- The Washington Times - Monday, July 10, 2006

GULFPORT, Miss. — A federal judge yesterday began hearing a groundbreaking trial that could signal whether thousands of people whose homes were destroyed by Hurricane Katrina can receive payouts for losses their insurance companies claim were caused by flooding.

Attorneys for police Lt. Paul Leonard and his wife, Julie, say the couple was misled by their insurance agent and then denied much of their claim for their Pascagoula home without a full review of the facts. They say their damage was caused by storm surge driven by 140-mile-per-hour winds.

Nationwide Mutual Insurance Co., argued that while wind damage is covered by its homeowners’ policies, damage from flooding is excluded, including Katrina’s wind-driven storm surge.

The trial, being heard without a jury by U.S. District Judge L.T. Senter Jr., is the first legal test for insurers who say their policies do not cover floods. It could be a barometer for other lawsuits filed against insurance companies by thousands of policyholders.

Lt. Leonard asked a Nationwide agent in 1999 if he should get flood coverage. “You don’t need that,” the agent replied, according to one of the Leonards’ attorneys.

The agent did not want to write a flood policy “because he didn’t make much money off of it,” attorney Zach Scruggs said in opening statements.

Mr. Scruggs and his father, Richard “Dickie” Scruggs, represent about 3,000 policyholders on Mississippi’s Gulf Coast including Sen. Trent Lott, Richard Scruggs’ brother-in-law. Their law firm has filed suits against other insurers, including Allstate Insurance Co., Metropolitan Life Insurance Co., State Farm Insurance Cos. and United Services Automobile Association.

Richard Scruggs is no stranger to high-profile court fights. He helped secure the landmark, multibillion-dollar settlement with tobacco companies in the late 1990s.

Zach Scruggs said Nationwide paid $1,600 to the Leonards for $130,000 worth of damage to their home, several hundred yards from the Mississippi Sound near the eastern end of the state’s shoreline. He said that was $500 less than the premiums the family paid to Nationwide that year.

“Nationwide actually made money off the Leonards as a result of Hurricane Katrina,” he said.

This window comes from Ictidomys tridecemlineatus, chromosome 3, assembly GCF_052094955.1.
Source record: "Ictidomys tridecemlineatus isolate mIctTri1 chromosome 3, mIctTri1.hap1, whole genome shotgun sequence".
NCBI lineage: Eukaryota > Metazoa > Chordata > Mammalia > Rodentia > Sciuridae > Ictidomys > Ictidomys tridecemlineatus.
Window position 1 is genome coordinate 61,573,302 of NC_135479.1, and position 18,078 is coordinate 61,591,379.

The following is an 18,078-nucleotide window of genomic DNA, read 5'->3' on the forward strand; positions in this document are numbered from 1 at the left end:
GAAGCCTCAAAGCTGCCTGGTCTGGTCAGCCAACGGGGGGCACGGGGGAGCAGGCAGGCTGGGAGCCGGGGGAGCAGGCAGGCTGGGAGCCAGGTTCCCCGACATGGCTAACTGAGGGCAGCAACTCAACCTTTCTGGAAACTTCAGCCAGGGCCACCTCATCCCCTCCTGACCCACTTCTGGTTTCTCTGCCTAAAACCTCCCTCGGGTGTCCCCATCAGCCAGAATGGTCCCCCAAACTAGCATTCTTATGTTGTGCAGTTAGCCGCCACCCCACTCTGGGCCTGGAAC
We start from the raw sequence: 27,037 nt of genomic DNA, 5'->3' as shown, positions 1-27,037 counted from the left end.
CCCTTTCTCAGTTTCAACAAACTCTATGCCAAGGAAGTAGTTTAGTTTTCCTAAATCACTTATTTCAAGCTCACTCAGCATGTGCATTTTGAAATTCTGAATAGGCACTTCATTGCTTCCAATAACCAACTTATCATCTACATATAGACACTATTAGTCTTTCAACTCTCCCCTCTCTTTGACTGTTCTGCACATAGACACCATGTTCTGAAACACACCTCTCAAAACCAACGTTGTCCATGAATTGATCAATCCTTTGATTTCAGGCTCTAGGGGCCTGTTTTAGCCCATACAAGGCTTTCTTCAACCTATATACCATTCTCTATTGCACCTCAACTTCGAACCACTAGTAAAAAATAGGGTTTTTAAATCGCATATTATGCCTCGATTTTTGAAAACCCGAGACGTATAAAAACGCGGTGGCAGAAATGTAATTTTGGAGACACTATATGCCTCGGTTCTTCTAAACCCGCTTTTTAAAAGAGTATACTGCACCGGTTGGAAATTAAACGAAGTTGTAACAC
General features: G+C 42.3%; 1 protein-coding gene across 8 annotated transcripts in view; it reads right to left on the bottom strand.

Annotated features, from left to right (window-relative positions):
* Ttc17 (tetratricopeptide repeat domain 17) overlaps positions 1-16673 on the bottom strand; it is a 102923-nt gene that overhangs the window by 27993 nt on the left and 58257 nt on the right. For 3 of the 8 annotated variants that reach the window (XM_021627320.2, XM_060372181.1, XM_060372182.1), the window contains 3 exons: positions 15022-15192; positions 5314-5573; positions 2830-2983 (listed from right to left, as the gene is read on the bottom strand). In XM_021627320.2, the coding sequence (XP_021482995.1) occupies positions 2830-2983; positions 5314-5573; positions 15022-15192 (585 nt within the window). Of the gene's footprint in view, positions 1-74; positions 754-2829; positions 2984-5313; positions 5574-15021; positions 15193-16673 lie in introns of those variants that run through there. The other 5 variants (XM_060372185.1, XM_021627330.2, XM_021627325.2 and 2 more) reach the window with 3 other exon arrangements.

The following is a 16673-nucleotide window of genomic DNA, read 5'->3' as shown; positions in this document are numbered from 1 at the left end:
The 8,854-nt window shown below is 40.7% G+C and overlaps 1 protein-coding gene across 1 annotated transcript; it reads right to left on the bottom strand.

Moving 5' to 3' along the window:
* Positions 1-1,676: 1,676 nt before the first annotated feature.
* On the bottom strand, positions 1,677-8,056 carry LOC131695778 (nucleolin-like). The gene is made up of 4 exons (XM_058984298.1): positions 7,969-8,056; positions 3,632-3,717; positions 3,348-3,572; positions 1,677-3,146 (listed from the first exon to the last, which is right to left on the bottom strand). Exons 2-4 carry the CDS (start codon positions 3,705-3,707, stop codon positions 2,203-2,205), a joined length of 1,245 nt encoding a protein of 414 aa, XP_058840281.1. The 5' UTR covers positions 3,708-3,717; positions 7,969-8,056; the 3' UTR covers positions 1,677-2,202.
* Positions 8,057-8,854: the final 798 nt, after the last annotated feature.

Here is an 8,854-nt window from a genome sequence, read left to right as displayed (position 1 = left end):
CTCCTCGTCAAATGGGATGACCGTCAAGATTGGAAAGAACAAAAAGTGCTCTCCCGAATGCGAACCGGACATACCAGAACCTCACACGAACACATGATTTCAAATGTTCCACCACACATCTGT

Dan Attridge, an attorney for the Columbus, Ohio, company, said evidence would show the company “has fully complied with its obligations.” He said the agent never told Lt. Leonard that flood damage was covered by his policy or that he did not need flood insurance.

Lt. Leonard, the first witness, said before Katrina, he had “always considered flood as coming from a river. Storm surge doesn’t happen unless there’s a hurricane.”

Under questioning by the insurance company’s attorney, Lt. Leonard said he did not need separate flood coverage because his agent “explained I had hurricane coverage.”

Asked if the agent had explained why he did not need flood insurance, Lt. Leonard responded: “No, sir. I always had a hurricane policy. Why would I need flood on top of hurricane [coverage]?”

The first floor of the Leonards’ home was flooded by 5 feet of water during the hurricane, forcing the family to live on the second floor during repairs. Lt. Leonard said he has spent $30,000 of his own money on repairs, clothing and other needs since Katrina.

Zach Scruggs said weather data shows Katrina’s 140 mph wind hit the Mississippi coast three hours before any storm-surge flooding. He said Nationwide’s specialists ignored that evidence and wrongly blamed water for the vast majority of the damage to the Leonards’ house.

Mr. Attridge said Nationwide has paid out $230 million for 21,000 claims in Mississippi since Katrina and an additional $220 million for its handling of 1,800 flood-insurance claims under the National Flood Insurance Program.

Richard Scruggs said it was too early to discuss the case’s effect on other claims.

“A journey of a thousand miles begins with one step, and this is the first step,” he said. “It’s one case. If you win it, it’s a huge win. If you lose it, you spin it the best way you can.”

Nationwide spokesman Joe Case said the company looks “at each claim on a case-by-case basis.”

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